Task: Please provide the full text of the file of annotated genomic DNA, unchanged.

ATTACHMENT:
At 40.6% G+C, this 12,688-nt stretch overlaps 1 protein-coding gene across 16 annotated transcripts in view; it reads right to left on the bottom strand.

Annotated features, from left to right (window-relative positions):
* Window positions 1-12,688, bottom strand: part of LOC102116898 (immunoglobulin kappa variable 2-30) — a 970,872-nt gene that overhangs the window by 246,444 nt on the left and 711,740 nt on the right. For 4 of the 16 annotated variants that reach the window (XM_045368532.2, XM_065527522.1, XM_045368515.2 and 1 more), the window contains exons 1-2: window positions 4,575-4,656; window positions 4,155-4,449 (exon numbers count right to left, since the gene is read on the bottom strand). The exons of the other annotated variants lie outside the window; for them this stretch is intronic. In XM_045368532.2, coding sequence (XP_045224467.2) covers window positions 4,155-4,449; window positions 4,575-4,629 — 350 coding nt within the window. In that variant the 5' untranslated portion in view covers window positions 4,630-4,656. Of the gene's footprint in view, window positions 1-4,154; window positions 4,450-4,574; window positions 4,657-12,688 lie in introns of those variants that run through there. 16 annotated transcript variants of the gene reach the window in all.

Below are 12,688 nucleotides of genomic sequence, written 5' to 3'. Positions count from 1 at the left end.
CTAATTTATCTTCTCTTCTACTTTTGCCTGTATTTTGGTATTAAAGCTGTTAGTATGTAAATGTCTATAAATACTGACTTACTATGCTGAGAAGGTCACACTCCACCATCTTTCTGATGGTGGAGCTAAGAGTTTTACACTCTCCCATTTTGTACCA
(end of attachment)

At 40.6% G+C, this 12,688-nt stretch overlaps 1 protein-coding gene across 16 annotated transcripts in view; it reads right to left on the bottom strand.

Annotated features, from left to right (window-relative positions):
* Window positions 1-12,688, bottom strand: part of LOC102116898 (immunoglobulin kappa variable 2-30) — a 970,872-nt gene that overhangs the window by 246,444 nt on the left and 711,740 nt on the right. For 4 of the 16 annotated variants that reach the window (XM_045368532.2, XM_065527522.1, XM_045368515.2 and 1 more), the window contains exons 1-2: window positions 4,575-4,656; window positions 4,155-4,449 (exon numbers count right to left, since the gene is read on the bottom strand). The exons of the other annotated variants lie outside the window; for them this stretch is intronic. In XM_045368532.2, coding sequence (XP_045224467.2) covers window positions 4,155-4,449; window positions 4,575-4,629 — 350 coding nt within the window. In that variant the 5' untranslated portion in view covers window positions 4,630-4,656. Of the gene's footprint in view, window positions 1-4,154; window positions 4,450-4,574; window positions 4,657-12,688 lie in introns of those variants that run through there. 16 annotated transcript variants of the gene reach the window in all.

Below are 12,688 nucleotides of genomic sequence, written 5' to 3'. Positions count from 1 at the left end.
CTAATTTATCTTCTCTTCTACTTTTGCCTGTATTTTGGTATTAAAGCTGTTAGTATGTAAATGTCTATAAATACTGACTTACTATGCTGAGAAGGTCACACTCCACCATCTTTCTGATGGTGGAGCTAAGAGTTTTACACTCTCCCATTTTGTACCA